Visit Cool Spring Preserve, a stunning 63-acre stretch of forest, meadow and marsh that houses 18 different species of rare plants. Open daily from dawn to dusk, this preserve is part of the Shenandoah Wet Prairie Marsh, where only 100 acres of this type of marsh are known to exist globally. The land now known as the present-day preserve was purchased by a young George Washington in 1752 and is considered to be a designated “birding hotspot” and picnic area by many.

If you’re looking to learn all about the large amount of history that shaped this small region, check out the Jefferson County Museum. Founded in 1965, this museum is dedicated to fostering a sense of love and understanding of historical events in the hearts of every visitor. Here, visitors can enjoy permanent exhibits like Early Settlement and the Washingtons, John Brown’s Raid and the Civil War, People and Industries and Jefferson County Photos: Then and Now. Brand new exhibits are added to the galleries each winter.

Take a walk on the supernatural side as Charles Town Ghost Tours takes you through some of the most terrifying tales of 100 active spirits that are said to haunt this historic district. Each story told is a true and documented account taken from personal interviews and historical records. The company offers four distinct tours. Two daytime tours, The Charles Town History Tour and The Victorian Grave Art Tour, and two evening tours, The Traditional Haunted Walk and The Cemetery Stroll. Public tours run from mid-March to mid-December. Reservations are required for each tour, and groups will be kept small.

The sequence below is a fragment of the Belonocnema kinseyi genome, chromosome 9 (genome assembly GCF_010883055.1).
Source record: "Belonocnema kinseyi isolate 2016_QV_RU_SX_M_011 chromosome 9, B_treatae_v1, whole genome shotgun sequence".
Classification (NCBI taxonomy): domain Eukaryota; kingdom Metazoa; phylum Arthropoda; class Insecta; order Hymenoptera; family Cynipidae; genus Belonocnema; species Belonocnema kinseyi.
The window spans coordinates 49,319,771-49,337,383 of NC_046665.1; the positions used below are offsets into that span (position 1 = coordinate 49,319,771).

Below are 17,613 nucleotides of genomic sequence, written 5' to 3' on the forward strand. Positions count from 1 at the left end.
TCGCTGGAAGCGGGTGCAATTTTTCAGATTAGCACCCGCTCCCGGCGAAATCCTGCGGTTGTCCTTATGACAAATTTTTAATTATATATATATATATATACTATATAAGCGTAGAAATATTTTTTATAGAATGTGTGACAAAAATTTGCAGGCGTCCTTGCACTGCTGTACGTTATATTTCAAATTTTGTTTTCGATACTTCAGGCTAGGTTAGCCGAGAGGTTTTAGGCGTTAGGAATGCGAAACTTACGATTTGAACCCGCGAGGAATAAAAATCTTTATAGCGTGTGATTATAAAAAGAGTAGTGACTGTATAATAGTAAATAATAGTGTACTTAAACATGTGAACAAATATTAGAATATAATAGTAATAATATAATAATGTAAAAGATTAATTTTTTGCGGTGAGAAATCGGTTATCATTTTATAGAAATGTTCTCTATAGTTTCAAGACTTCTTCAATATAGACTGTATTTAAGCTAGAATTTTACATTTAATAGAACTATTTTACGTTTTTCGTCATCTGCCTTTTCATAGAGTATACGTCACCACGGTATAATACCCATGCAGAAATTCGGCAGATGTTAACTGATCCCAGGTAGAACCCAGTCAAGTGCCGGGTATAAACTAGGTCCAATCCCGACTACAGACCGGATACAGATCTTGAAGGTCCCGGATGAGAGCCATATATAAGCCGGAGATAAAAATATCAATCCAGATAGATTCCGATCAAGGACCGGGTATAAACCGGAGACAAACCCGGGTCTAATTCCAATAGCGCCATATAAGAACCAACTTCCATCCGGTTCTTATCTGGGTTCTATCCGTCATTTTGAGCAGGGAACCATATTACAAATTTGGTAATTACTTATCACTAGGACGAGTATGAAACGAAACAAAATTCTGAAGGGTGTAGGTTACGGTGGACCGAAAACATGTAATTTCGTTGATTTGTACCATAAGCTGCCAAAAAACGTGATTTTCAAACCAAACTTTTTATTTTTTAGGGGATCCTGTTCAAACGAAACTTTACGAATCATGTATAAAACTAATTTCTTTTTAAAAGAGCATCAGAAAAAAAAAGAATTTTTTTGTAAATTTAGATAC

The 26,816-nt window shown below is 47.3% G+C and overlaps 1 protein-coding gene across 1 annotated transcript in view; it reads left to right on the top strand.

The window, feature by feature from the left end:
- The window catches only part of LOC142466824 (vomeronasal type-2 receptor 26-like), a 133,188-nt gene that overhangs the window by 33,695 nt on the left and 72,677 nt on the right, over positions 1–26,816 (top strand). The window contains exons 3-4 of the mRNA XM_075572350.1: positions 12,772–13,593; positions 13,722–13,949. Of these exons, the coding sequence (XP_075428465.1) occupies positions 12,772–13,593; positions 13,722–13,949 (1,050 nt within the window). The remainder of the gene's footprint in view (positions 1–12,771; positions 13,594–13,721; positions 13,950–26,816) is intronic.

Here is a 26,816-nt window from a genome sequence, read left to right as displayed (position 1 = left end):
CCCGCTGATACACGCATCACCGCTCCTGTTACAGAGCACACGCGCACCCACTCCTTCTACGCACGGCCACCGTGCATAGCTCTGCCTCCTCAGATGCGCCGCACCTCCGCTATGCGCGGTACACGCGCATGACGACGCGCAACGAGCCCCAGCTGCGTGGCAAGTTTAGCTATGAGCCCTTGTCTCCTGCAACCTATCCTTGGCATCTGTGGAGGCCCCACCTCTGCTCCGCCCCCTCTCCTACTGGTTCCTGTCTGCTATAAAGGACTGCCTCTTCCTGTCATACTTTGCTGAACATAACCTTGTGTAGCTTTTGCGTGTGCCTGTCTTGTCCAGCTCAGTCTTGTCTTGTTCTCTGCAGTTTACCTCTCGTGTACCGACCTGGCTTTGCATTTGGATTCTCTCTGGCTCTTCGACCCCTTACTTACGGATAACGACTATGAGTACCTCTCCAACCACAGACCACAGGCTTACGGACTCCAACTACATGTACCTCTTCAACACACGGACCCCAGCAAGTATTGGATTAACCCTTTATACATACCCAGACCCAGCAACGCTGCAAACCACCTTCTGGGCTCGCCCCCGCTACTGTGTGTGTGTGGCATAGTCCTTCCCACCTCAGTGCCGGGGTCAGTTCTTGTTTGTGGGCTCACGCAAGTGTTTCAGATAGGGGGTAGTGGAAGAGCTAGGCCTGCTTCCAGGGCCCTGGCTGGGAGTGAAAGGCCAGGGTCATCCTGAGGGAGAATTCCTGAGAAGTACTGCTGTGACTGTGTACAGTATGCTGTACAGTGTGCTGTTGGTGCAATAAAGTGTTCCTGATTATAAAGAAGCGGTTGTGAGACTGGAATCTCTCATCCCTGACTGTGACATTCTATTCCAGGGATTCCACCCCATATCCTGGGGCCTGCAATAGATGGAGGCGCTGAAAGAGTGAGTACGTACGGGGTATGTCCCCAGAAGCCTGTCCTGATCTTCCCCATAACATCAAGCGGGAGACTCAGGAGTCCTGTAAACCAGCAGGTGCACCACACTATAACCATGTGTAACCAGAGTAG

Stop by family-owned and operated Alfredo’s Mediterranean Grille & Steakhouse for a delicious meal. With a wide variety of traditional and modern dishes and sampling food from Spain, Greece, France, Italy, Lebanon and Morocco, you’re sure to find something to satisfy your appetite.

Stay the night in comfort at The Inn at Charles Town Races. A former recipient of Trip Advisor’s Certificate of Excellence, this hotel offers first-class amenities, award-winning dining, 18 spacious suites and free shuttle service. Located on the grounds of Hollywood Casino at Charles Town Races and a thoroughbred horse racing track, you’re only steps away from action and excitement. 

Day 3 – Martinsburg

Martinsburg was founded in 1778 during the American Revolutionary War by Major General Adam Stephen. You can even visit his colonial home while you’re here. When the B&O railroad arrived in Martinsburg in the 1840s, the town became a hub in many chapters of America’s history. With much of its 19th century charm still present, Martinsburg appeals to history lovers and town explorers alike.

You can explore Haunted History and Legends Tours to learn about Native Americans, 18th-century settlers and Civil War drama in Martinsburg. Tour guides share stories gleaned from newspapers and eye witnesses. Tours are two hours long, which is a generous amount of time to learn interesting facts about the early days in Martinsburg. Legend has it that there are ghosts still strolling down the streets.